BEIJING — Chinese health officials are pushing to expand the search for the origins of the coronavirus beyond China, one day after the release of a closely watched World Health Organization report on the issue.
They also are rejecting criticism that China didn’t give the international experts on the WHO team access to enough data when they visited the city of Wuhan earlier this year. The search for the origins of the virus has become a diplomatic feud. The U.S. and other Western nations have repeatedly raised questions about delays, transparency and data access, while China has promoted theories that suggest the virus may have come from elsewhere.
Liang Wannian, the head of the Chinese team that worked with the WHO group of experts, says the experts agreed that the place where the first case was identified is not necessarily where the virus emerged.
“Based on this scientific consensus, we should have a broader viewpoint in terms of sourcing,” he said.
Experts agree the virus could have come from elsewhere, with neighboring countries in Southeast Asia a prime possibility.
The WHO report concluded that the virus was most likely carried by a bat, which infected another animal that infected a human. Researchers haven’t been able to trace the bat or the intermediate animal yet, but suspicion has fallen on bat habitats in southwest China or nearby Southeast Asia.
GENEVA — The U.N. health agency says coronavirus cases globally rose for a fifth straight week, with counts in Africa and the Americas now ticking up after holding mostly steady for weeks.
Deaths climbed in every region except Africa. The World Health Organization says the number of new deaths rose 5 percent to more than 64,000 over the last week — a second straight weekly increase after falling or staying nearly flat for weeks.
Europe and the Americas still account for about four-fifths of all cases and deaths. The U.S. leads the world with 30.3 million coronavirus cases and nearly 551,000 deaths.
BRUSSELS — The European Union said member states will have received 107 million doses of COVID-19 vaccines by the end of this week.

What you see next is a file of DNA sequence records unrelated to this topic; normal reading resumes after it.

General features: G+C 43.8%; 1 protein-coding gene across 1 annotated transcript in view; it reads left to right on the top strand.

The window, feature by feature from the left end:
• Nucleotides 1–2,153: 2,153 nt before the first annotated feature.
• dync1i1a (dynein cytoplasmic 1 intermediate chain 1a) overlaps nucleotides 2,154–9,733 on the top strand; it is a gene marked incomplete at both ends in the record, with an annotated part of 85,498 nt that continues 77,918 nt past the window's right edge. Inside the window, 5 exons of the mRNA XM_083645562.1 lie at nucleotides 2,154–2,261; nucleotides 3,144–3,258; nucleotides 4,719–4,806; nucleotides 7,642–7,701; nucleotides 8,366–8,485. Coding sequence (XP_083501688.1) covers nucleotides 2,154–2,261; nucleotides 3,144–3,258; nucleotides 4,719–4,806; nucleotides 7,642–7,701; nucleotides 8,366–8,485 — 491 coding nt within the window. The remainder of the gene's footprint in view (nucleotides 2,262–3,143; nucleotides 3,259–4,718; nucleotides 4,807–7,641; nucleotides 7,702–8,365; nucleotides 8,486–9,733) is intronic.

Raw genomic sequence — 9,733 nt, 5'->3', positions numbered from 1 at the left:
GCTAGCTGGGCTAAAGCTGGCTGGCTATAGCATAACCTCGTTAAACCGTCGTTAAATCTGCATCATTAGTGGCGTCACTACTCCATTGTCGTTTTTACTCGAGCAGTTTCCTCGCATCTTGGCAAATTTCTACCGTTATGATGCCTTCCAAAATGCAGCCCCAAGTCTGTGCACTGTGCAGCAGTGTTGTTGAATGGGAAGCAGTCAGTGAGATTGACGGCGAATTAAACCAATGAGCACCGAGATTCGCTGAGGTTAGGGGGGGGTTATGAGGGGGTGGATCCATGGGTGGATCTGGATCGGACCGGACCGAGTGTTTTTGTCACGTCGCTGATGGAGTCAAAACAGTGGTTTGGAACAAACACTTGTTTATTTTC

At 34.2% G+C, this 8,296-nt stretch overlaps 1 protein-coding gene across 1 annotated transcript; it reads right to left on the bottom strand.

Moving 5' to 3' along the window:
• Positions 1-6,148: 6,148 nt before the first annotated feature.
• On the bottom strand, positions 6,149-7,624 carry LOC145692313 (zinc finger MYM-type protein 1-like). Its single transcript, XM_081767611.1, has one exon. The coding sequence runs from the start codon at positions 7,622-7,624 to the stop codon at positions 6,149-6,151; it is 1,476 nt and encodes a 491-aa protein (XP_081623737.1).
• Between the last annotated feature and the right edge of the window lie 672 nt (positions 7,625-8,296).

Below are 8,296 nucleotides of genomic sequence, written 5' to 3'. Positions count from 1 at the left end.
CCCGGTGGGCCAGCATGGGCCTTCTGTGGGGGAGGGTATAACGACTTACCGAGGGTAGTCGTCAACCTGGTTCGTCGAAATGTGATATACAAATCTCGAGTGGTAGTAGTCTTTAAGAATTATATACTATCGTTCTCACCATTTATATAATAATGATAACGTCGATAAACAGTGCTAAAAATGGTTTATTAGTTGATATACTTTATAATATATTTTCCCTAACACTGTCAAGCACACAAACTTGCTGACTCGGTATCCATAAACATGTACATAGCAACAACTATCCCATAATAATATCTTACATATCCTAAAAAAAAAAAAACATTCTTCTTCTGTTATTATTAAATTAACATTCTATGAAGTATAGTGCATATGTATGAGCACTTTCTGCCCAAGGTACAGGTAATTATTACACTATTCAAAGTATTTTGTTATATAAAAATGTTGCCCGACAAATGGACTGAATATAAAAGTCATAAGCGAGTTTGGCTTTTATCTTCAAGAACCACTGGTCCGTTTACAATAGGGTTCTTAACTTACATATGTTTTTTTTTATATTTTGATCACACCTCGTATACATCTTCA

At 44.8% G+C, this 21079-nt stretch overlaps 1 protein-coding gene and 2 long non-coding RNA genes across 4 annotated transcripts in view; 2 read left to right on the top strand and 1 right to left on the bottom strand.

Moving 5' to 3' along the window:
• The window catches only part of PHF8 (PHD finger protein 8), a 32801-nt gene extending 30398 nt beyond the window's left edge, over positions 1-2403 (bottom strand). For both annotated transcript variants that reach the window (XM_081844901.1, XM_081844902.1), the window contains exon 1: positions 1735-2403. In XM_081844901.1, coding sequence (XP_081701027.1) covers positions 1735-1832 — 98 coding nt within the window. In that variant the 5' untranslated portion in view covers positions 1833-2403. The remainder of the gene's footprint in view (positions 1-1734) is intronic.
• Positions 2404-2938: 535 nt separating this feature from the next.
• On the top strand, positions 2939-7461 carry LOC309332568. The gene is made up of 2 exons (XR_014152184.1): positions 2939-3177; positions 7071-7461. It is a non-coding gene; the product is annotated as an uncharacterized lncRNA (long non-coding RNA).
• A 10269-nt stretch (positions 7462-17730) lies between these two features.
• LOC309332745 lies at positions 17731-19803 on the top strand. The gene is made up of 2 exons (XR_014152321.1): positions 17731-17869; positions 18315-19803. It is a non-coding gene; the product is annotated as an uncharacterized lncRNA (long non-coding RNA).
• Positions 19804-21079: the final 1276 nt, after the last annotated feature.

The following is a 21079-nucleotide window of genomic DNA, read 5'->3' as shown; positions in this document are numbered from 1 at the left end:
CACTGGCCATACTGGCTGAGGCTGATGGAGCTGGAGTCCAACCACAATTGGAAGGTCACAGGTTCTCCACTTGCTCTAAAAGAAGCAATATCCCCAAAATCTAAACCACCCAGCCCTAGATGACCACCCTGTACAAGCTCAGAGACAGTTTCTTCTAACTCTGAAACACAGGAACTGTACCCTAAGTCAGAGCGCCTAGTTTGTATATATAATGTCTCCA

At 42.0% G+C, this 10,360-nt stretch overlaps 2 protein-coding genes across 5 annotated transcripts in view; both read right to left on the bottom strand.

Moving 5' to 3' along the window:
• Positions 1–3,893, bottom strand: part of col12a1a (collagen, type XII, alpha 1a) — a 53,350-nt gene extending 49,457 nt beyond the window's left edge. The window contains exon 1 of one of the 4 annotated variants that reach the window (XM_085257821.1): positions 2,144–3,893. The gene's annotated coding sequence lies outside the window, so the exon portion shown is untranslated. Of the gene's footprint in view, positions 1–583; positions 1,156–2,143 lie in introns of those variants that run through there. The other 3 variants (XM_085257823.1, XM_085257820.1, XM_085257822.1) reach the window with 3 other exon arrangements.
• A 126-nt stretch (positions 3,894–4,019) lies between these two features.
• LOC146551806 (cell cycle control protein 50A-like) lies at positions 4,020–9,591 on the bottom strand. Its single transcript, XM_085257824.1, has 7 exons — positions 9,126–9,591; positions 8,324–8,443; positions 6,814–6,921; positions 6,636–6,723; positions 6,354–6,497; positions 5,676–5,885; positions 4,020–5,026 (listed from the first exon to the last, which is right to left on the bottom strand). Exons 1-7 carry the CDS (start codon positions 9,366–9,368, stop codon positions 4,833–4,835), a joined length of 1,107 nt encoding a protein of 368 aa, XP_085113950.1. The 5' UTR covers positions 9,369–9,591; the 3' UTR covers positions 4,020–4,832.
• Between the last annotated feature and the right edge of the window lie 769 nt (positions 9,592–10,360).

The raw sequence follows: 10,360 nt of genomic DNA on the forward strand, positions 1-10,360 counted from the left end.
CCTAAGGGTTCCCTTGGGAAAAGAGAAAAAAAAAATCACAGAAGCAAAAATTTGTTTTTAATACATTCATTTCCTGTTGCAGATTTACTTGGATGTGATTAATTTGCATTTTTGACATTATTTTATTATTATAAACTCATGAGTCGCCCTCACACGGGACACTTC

The 27-nation bloc, which has secured more than 2 billion doses through contracts with various manufactures, initially expected far more shots in the first quarter. But delays in the deliveries and production issues with Anglo-Swedish company AstraZeneca have slowed down the rollout of vaccines in the region.
EU commission spokeswoman Dana Spinant says AstraZeneca is expected to have delivered about 29.7 million of doses, close to its revised target of 30 million, but far from the 120 million doses initially expected by the EU.
Despite the delays in deliveries, the EU’s executive Commission is sticking to its target to vaccinate 70% of the EU adult population by the end of the summer.
NEW YORK — Pfizer says its COVID-19 vaccine is safe and strongly protective in kids as young as 12.
The announcement Wednesday marks a step toward possibly beginning shots in this age group before the next school year.
Most COVID-19 vaccines being rolled out worldwide are for adults, who are at higher risk from the coronavirus. Pfizer’s vaccine is authorized for ages 16 and older. But vaccinating children of all ages will be critical to stopping the pandemic.
In a study of 2,260 U.S. volunteers ages 12 to 15, preliminary data showed there were no cases of COVID-19 among fully vaccinated adolescents compared to 18 among those given dummy shots.
Pfizer and its German partner BioNTech in the coming weeks plan to ask the U.S. Food and Drug Administration and European regulators to allow emergency use of the shots starting at age 12. Results are expected soon from a U.S. study of Moderna’s vaccine in 12- to 17-year-olds.
Children represent about 13% of COVID-19 cases documented in the U.S.
GENEVA — A top official with the World Health Organization says there’s “very little evidence” to suggest that three highly transmissible variants of the coronavirus cause more severe COVID-19 disease.
Dr. Kate O’Brien, director of WHO’s department of immunization, vaccines and biologicals, also says generally, the performance of vaccines against “the more severe end of the spectrum of disease” is stronger than against either infection or mild disease.
Dr. Alejandro Cravioto, head of a WHO panel of immunization experts, saus two Chinese vaccines from Sinovac and Sinopharm, which the U.N. health agency is assessing, have so far demonstrated “levels of efficacy that would be compatible with the requirements of WHO.”
He says those levels would be at least 50-percent effective and “preferably close to or above 70 percent.”
Craviato noted many national regulators have already approved the two vaccines for use, even without an emergency use listing that the Chinese manufacturers are seeking from WHO. Such a listing would allow them to be included in the U.N.-backed global vaccine rollout program known as COVAX.
A WHO decision on any emergency use listing for the two Chinese vaccines could come at the earliest next month, the agency says.